I believe that just about everyone is aware on some level of the significance (or not) of December 21, 2012. That is the date, according to the Mayan calendar, on which the world as we know it will end. This is either prophesied by the calendar or intuited by same, depending on with whom one speaks or what one reads. As a result, it has been the subject of numerous films and books, and even series of novels, dealing with the run-up to the date and the morning after, such as it may be. With 12.21, Dustin Thomason --- whose credits include co-authorship of THE RULE OF FOUR with Ian Caldwell --- has put a bit of an ingenious twist upon the entire controversy. The conclusion will leave you thinking and perhaps worrying just a bit.
"With 12.21, Dustin Thomason...has put a bit of an ingenious twist upon the entire controversy. The conclusion will leave you thinking and perhaps worrying just a bit.... Whether you are buying into the Mayan calendar doomsday scenario wholeheartedly or not, 12.21 is worth considering."
Most of the theory behind the general December 21st panic has to do with the reversal of the earth’s magnetic fields occasioned by something else, with the result being that, among other things, my android phone won’t work. Thomason’s take is a bit more grounded. The novel commences on December 11, 2012, with the discovery in Los Angeles of what is believed to be a prion disease with symptomatic fatal familial insomnia. The patient X in this case is a gentleman who appears to be of Central American origin. At approximately the same time, Chel Manu, a Guatemalan researcher at the Getty Museum, obtains possession of an ancient codex that, remarkably enough, originated in a lost city of her ancestors. It is an artifact that should not exist, yet it appears not only to be genuine but also to reveal why the Mayan kingdoms vanished seemingly overnight.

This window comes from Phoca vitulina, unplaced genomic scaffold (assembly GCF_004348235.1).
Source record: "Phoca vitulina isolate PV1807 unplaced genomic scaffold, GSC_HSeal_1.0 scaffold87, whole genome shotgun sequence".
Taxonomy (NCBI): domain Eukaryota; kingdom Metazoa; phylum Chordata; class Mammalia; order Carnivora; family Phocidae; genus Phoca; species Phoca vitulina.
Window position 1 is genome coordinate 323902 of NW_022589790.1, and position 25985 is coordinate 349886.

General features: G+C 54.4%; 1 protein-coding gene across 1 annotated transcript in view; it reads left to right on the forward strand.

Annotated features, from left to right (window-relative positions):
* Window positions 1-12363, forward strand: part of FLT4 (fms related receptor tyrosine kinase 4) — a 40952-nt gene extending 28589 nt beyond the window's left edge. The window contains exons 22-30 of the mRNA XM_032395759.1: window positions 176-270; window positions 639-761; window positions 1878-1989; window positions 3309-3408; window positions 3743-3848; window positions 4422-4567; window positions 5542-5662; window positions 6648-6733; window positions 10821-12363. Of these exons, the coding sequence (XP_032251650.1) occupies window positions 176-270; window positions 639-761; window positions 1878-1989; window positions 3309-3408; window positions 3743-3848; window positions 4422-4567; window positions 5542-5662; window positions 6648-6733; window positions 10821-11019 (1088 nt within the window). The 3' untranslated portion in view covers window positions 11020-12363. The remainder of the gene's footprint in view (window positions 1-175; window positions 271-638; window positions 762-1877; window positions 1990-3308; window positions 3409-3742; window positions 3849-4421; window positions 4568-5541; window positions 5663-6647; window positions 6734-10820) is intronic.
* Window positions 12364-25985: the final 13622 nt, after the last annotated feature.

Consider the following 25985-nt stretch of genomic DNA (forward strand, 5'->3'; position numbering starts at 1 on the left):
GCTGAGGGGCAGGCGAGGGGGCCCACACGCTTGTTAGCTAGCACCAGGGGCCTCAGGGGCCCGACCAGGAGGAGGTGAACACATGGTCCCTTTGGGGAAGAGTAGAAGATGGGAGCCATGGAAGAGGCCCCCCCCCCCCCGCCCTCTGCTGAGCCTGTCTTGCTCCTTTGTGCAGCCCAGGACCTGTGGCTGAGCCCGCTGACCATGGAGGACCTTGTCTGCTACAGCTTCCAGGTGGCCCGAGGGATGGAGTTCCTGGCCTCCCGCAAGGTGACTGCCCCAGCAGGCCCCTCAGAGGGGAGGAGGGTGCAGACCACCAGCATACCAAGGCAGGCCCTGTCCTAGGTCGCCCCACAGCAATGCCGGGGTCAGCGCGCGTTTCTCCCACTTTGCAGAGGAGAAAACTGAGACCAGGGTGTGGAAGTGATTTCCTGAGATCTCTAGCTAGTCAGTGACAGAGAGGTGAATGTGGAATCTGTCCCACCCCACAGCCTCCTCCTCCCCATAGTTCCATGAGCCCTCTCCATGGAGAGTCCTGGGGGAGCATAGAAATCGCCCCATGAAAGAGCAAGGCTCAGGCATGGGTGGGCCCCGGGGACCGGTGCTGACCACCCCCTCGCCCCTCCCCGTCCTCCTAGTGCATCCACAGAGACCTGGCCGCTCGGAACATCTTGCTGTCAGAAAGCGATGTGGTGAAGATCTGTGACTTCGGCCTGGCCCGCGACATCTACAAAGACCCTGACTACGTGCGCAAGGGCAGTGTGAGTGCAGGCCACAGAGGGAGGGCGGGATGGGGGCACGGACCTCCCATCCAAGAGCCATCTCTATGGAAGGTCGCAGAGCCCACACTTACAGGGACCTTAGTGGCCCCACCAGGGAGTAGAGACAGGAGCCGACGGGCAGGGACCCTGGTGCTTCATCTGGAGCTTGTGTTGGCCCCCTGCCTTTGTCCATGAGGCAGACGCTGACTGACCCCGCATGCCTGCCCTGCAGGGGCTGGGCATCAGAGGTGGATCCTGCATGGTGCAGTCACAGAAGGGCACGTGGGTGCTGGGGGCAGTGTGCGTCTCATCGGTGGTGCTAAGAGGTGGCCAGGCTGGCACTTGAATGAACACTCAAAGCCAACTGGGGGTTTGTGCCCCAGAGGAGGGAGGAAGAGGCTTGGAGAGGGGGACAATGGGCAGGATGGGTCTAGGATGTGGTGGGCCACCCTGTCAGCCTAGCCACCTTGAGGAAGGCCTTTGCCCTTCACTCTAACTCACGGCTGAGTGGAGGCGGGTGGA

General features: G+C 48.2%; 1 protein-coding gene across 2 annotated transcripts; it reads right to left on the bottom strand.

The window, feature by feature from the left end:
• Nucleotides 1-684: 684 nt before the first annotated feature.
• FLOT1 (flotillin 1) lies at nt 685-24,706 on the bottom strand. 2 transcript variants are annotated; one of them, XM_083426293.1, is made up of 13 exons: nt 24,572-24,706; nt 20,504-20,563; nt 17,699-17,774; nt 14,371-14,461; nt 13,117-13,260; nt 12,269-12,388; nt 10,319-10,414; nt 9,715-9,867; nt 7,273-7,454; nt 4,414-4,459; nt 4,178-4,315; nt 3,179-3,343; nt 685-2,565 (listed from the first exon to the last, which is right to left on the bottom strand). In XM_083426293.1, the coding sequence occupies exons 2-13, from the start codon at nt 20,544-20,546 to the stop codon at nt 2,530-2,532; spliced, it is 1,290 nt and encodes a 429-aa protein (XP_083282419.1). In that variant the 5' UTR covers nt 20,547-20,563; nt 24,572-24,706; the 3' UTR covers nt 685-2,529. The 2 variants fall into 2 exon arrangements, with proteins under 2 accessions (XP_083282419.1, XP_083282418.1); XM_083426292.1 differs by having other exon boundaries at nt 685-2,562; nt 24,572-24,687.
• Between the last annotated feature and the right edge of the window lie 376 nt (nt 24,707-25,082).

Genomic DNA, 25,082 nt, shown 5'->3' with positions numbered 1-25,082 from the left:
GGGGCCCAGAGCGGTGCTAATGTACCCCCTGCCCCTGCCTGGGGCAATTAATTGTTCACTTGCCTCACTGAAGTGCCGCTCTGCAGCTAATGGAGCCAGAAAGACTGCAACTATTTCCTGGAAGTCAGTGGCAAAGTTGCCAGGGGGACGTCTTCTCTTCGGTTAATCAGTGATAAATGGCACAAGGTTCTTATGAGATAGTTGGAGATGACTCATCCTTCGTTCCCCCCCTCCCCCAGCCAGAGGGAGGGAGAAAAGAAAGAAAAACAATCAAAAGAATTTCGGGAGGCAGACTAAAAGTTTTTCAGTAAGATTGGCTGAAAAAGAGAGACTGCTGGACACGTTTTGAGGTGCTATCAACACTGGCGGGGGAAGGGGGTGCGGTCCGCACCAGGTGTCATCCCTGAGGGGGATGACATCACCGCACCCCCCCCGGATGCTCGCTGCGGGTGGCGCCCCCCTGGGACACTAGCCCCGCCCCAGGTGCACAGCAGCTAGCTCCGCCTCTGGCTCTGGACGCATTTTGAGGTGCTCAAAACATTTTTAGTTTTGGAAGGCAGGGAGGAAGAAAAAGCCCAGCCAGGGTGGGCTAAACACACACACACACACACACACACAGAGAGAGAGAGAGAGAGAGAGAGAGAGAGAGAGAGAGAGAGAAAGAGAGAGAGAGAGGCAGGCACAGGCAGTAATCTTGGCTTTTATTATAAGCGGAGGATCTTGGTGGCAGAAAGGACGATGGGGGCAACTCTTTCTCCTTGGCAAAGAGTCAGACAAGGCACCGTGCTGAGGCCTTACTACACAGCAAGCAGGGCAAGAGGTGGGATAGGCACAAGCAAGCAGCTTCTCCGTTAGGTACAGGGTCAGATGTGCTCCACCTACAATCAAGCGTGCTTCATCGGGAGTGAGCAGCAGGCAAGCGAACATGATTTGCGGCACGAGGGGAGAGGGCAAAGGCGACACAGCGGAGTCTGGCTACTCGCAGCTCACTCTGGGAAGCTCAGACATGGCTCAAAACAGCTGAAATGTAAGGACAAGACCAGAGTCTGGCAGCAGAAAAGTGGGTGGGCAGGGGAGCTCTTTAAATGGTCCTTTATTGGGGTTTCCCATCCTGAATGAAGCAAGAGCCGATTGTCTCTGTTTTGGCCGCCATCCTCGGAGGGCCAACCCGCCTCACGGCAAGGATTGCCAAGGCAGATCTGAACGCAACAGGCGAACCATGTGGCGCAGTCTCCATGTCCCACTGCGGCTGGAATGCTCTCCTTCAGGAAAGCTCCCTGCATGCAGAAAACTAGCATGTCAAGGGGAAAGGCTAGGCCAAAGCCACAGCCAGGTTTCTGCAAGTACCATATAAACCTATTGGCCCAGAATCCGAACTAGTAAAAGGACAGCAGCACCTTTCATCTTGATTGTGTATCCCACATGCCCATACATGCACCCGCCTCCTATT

What Manu does not realize is that she and the city of Los Angeles are only a couple of days away from getting a really good and modern look at what occurred. What is initially thought to be “mad cow disease” turns out to be an extremely deadly contagion that quickly infects the population of the Los Angeles area and spreads outward. Dr. Gabriel Stanton, an expert in the identification and etiology of prion diseases, races against time to the jungles of Guatemala in hopes of discovering the “ground zero” of the disease that has inexplicably jumped to Los Angeles and will almost certainly decimate the population of the contiguous United States --- and beyond --- unless a cure is found quickly. It appears that Stanton has only a few days, and this question hovers over his desperate gambit: Is this the disaster predicted by the Mayan calendar?
12.21 presents a frightening set of circumstances and what is perhaps the ultimate in “ticking clock” scenarios. While the execution is a bit heavy-handed at times (the pages of translations from the codex that pepper the book could easily have been left on the cutting room floor), the overall plot behind the story makes it worth reading. Those who enjoy their beef and pork --- myself included --- will find the tour of a meat processing plant that occurs in the opening chapters particularly interesting, and the ins and outs of the transmittal of contagions that are described in fascinating detail here will provide justification to those germaphobes who keep the hand gel at the ready when out in public. It is a testament to Thomason’s descriptive powers that I have joined their ranks, at least temporarily.
Whether you are buying into the Mayan calendar doomsday scenario wholeheartedly or not, 12.21 is worth considering.
Reviewed by Joe Hartlaub on August 10, 2012